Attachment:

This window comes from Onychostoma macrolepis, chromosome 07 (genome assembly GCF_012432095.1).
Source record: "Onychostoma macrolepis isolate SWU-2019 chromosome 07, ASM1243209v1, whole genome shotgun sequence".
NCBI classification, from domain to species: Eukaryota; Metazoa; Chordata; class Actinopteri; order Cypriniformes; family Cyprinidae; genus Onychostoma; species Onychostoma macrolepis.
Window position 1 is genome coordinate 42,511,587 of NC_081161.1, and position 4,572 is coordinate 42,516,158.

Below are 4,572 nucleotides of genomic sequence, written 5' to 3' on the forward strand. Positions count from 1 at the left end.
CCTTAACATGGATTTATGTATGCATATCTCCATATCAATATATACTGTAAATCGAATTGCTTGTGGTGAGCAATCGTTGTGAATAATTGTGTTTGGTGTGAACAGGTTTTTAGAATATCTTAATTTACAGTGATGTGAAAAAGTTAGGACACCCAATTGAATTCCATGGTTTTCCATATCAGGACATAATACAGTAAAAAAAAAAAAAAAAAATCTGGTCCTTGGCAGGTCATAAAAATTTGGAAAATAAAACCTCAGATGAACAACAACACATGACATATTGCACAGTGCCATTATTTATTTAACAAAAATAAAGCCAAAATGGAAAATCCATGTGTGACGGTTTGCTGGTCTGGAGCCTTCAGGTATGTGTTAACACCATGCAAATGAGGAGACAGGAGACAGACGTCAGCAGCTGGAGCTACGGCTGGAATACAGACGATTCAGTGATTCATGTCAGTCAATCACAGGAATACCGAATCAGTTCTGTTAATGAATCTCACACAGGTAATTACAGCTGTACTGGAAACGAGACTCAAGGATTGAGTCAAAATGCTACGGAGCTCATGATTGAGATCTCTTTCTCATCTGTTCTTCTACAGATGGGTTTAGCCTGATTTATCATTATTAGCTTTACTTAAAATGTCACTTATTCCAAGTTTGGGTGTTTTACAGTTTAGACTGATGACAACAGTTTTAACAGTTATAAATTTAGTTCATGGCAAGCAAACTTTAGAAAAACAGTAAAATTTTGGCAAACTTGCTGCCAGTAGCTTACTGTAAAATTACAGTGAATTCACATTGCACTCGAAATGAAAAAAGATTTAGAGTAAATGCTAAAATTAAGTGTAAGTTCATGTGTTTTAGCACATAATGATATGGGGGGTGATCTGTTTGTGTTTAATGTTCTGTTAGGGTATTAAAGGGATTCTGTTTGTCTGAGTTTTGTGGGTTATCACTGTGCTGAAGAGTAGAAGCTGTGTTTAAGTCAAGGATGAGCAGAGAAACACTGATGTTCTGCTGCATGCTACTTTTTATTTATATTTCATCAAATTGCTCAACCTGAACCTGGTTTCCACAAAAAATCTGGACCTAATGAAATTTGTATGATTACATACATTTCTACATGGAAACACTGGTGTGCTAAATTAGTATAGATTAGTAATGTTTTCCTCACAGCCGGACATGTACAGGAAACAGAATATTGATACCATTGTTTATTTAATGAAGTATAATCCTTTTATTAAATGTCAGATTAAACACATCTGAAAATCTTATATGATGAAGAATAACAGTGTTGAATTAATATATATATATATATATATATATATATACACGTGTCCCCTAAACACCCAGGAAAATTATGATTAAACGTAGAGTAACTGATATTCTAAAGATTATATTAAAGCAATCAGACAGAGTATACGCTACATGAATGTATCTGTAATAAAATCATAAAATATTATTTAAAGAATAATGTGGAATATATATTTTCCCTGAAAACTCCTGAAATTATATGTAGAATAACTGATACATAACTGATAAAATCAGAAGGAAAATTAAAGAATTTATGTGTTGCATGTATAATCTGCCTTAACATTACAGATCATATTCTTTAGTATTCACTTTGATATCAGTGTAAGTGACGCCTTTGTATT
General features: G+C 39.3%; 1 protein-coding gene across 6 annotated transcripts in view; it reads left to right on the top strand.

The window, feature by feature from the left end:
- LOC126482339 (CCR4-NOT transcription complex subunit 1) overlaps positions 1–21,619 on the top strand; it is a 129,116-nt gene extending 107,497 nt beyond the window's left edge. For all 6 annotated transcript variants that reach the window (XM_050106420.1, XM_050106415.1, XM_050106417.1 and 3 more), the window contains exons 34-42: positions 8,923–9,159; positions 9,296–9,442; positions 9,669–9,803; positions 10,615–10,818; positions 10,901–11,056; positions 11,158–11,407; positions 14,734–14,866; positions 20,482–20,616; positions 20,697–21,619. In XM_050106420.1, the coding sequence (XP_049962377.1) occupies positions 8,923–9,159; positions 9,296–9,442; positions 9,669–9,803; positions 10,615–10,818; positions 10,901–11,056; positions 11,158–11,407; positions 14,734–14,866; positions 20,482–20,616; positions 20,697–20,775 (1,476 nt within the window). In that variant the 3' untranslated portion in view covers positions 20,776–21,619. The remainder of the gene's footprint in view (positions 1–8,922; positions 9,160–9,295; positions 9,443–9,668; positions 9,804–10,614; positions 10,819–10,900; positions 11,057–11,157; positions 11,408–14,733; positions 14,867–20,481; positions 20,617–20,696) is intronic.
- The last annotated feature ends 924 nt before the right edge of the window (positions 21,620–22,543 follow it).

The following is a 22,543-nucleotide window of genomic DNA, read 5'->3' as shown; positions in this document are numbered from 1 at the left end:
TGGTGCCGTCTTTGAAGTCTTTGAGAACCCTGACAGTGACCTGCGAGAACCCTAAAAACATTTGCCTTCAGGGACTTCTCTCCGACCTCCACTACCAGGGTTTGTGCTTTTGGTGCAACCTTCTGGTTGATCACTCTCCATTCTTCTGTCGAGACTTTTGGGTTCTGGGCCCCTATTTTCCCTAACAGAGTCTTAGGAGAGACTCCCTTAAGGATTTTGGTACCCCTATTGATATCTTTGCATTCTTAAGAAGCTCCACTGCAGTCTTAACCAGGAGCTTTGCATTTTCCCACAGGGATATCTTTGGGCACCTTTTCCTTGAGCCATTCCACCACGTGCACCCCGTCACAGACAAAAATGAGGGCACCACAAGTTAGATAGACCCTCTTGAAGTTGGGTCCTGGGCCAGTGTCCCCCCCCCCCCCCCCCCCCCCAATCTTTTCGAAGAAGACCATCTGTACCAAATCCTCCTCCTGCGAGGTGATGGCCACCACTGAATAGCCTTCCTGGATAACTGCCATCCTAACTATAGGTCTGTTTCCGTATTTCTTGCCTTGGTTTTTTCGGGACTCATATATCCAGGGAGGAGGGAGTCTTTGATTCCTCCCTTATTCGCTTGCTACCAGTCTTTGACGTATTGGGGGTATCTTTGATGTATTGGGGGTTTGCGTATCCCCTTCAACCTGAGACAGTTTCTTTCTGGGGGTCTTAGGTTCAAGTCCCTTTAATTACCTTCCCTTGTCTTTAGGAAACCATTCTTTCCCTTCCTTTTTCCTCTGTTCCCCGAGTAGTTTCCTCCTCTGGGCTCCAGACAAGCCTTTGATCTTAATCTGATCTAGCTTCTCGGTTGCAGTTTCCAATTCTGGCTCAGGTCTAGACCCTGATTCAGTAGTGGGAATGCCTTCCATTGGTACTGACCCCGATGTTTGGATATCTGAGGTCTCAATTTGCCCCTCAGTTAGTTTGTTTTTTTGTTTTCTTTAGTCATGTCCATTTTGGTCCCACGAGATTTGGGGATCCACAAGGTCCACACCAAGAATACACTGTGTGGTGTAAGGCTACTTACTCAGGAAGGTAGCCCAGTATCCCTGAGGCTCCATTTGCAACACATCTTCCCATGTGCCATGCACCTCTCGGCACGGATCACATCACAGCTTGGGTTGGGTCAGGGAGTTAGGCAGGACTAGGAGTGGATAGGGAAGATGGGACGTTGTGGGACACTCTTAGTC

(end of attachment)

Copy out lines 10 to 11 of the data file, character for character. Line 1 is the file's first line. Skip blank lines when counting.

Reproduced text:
- The last annotated feature ends 924 nt before the right edge of the window (positions 21,620–22,543 follow it).

The following is a 22,543-nucleotide window of genomic DNA, read 5'->3' as shown; positions in this document are numbered from 1 at the left end: